A new phenomenon is on the rise especially for C-Levels: accepting a new position while signing all the paperwork and establishing his start date yet coming back a week later because he has accepted a counteroffer by his current employer!
In an article written by Duncan Simmonds on September 6th, 2016 published on LinkedIn under the title:
Never accept a counter offer!!! ……Here is why
The author systematically makes a reference about the consequence of coming back on your decision.
‘’When you have received an offer of employment which you are inclined to accept, you must consider very carefully whether it really solves your problem and offers you the opportunity you are seeking before you resign from your current employment.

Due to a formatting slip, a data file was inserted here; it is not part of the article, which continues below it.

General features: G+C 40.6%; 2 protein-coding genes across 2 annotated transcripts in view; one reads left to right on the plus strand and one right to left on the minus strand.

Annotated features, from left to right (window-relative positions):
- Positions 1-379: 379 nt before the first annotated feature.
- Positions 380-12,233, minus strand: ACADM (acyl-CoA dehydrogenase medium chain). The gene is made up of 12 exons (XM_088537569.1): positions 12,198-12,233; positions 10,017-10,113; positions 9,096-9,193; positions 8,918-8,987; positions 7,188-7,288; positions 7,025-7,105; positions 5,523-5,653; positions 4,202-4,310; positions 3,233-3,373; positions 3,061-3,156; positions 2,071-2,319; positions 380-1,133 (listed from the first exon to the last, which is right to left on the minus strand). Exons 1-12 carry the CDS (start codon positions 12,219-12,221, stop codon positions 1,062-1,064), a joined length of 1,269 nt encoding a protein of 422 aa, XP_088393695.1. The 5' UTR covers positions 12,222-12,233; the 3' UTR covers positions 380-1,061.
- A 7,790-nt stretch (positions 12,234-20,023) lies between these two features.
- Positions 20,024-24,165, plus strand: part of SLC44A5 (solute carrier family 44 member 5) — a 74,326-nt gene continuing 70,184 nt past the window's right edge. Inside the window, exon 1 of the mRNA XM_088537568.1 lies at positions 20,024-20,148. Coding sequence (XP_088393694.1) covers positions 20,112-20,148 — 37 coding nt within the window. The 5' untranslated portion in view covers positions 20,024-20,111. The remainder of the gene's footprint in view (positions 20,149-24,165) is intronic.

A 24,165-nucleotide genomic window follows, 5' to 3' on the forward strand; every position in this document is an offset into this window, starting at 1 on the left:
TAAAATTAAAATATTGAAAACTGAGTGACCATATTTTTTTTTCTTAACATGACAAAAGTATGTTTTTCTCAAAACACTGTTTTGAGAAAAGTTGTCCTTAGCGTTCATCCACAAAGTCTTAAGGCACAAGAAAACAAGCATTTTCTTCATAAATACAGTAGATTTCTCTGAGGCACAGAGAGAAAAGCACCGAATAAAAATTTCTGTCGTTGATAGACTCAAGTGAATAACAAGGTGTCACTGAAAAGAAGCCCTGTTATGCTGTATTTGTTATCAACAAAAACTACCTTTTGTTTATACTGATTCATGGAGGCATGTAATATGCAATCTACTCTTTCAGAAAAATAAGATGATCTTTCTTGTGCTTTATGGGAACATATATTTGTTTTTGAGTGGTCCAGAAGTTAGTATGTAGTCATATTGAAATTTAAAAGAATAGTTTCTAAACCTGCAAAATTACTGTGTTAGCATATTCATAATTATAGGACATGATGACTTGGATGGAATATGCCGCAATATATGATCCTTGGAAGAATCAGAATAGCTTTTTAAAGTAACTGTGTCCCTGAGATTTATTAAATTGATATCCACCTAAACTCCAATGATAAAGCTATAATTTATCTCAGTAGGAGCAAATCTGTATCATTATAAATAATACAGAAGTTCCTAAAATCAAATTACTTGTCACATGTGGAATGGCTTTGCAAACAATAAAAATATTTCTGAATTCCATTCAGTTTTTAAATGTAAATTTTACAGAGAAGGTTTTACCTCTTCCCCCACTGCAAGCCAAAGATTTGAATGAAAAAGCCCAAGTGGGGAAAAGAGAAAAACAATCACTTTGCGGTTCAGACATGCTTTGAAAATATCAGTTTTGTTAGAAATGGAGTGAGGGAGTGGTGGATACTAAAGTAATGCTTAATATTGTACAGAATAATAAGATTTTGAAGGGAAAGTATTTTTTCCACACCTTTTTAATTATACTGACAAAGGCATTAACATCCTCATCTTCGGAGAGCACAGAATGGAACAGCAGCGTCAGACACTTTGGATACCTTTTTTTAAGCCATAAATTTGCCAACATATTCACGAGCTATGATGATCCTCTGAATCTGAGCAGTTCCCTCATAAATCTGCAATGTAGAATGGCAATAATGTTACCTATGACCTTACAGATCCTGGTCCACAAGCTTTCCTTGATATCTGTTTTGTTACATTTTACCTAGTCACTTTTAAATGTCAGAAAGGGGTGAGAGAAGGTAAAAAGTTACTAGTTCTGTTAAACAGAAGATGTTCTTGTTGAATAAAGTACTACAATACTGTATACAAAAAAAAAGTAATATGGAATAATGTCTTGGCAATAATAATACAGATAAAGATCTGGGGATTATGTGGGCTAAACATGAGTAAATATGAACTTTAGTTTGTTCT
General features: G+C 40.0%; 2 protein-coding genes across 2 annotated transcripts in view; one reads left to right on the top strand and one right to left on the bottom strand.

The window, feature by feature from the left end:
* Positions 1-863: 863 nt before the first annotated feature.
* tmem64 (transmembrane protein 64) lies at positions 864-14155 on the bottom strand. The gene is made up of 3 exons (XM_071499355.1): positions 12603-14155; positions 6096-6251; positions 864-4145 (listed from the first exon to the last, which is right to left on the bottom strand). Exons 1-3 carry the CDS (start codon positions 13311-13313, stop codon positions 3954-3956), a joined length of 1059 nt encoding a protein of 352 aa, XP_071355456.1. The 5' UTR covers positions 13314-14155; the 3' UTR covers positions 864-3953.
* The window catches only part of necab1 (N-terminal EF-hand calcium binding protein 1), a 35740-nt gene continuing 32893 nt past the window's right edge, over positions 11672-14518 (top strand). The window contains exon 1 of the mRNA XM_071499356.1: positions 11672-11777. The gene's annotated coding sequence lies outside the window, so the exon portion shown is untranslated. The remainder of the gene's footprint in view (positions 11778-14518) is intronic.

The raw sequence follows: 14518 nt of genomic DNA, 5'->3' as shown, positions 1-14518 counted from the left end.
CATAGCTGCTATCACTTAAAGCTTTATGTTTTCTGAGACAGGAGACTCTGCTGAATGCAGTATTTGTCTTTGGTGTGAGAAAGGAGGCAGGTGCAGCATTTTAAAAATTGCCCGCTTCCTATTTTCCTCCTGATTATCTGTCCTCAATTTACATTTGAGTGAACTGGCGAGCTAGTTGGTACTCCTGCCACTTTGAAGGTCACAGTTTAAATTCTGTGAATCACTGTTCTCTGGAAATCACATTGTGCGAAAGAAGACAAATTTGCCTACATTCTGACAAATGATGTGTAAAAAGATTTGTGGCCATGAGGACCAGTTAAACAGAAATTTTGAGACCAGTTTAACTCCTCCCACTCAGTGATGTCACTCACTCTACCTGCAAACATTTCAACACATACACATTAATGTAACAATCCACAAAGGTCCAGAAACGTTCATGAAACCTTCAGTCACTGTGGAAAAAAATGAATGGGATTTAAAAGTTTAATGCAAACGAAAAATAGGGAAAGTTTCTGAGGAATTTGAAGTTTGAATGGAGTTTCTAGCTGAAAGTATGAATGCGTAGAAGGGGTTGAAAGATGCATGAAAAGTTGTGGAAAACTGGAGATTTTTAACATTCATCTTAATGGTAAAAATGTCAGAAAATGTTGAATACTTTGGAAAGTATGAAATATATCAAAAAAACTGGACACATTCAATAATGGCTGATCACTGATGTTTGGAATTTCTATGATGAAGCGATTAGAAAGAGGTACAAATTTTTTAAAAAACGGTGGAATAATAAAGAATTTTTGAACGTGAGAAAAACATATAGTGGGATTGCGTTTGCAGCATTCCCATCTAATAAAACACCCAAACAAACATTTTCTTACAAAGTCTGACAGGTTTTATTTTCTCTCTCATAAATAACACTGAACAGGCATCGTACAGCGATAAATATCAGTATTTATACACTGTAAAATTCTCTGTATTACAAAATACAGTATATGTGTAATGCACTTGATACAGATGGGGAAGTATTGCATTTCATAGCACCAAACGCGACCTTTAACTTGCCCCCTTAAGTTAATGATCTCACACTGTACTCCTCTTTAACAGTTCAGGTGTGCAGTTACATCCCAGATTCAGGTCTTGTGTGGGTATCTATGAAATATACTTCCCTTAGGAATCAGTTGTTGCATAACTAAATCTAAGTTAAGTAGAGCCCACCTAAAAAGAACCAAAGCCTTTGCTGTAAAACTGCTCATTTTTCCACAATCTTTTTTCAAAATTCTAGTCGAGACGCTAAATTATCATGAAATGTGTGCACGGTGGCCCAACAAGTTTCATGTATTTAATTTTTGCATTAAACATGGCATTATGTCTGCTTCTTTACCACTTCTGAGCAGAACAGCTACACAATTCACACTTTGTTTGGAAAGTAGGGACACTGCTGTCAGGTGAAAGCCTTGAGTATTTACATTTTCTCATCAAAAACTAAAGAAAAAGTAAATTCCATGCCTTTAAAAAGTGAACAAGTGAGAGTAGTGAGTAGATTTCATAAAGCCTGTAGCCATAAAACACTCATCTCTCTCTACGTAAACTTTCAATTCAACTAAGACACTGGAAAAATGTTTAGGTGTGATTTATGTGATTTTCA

If you choose to accept the offer and to resign from your current employment, you must be prepared to resist powerful, persuasive tactics which your employer can use to change your mind.
It is invariably a costly irritation for employers to recruit your replacement and often they will do everything they can to keep you. They may offer large sums of money or increased benefits, titles and promises for the future. They can also apply strong emotional and psychological pressure. It can be attractive and tempting to accept.
However, once they know you are discontented, they will regard you as a ‘problem employee’.
Nationally compiled statistics show that nine out of ten people who accept counteroffers have left their employment within six months, either because their employers arrange a replacement in their own time, or because the real reasons for wanting to change your job in the first place, have not gone away.’’